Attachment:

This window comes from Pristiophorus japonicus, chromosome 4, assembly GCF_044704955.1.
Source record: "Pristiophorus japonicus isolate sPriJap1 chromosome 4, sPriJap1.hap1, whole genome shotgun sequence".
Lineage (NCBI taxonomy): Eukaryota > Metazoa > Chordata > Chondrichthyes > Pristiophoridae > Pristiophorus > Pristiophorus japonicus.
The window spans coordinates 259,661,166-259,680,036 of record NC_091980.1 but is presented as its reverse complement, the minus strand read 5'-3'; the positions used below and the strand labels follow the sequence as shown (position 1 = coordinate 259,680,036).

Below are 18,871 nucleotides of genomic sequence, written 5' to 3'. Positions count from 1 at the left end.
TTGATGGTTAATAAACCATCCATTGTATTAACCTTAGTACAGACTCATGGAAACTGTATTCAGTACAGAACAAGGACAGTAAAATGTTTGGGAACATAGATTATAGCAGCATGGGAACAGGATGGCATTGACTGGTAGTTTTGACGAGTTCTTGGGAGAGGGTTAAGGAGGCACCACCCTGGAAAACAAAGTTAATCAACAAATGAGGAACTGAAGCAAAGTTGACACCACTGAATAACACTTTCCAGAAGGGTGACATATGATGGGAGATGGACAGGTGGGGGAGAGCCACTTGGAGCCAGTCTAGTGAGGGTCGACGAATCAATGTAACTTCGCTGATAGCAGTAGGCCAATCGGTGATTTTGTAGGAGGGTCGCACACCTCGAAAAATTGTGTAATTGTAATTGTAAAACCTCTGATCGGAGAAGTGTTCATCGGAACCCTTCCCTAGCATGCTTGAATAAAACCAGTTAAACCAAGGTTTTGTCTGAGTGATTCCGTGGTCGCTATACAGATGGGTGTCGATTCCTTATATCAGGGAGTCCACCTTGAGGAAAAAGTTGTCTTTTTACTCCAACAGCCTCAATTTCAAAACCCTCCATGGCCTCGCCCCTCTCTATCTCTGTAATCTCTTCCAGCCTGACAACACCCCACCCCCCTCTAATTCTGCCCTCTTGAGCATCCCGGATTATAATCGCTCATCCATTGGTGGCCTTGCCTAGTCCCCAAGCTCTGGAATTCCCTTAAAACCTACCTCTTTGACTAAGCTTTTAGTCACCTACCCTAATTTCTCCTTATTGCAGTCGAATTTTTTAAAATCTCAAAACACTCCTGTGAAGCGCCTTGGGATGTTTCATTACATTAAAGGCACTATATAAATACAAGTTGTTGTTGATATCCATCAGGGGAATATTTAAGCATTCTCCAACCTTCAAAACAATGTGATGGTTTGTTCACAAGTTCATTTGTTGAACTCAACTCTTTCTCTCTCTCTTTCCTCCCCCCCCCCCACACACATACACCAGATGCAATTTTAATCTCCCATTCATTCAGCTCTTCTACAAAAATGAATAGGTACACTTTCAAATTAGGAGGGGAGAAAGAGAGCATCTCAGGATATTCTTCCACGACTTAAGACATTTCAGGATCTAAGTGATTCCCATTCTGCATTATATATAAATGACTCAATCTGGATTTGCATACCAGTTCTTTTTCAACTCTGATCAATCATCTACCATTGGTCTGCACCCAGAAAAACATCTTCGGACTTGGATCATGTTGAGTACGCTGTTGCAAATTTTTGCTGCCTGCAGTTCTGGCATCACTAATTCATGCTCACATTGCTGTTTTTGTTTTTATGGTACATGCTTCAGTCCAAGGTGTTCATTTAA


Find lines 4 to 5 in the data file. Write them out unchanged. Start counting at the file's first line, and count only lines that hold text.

The window spans coordinates 259,661,166-259,680,036 of record NC_091980.1 but is presented as its reverse complement, the minus strand read 5'-3'; the positions used below and the strand labels follow the sequence as shown (position 1 = coordinate 259,680,036).

Below are 18,871 nucleotides of genomic sequence, written 5' to 3'. Positions count from 1 at the left end.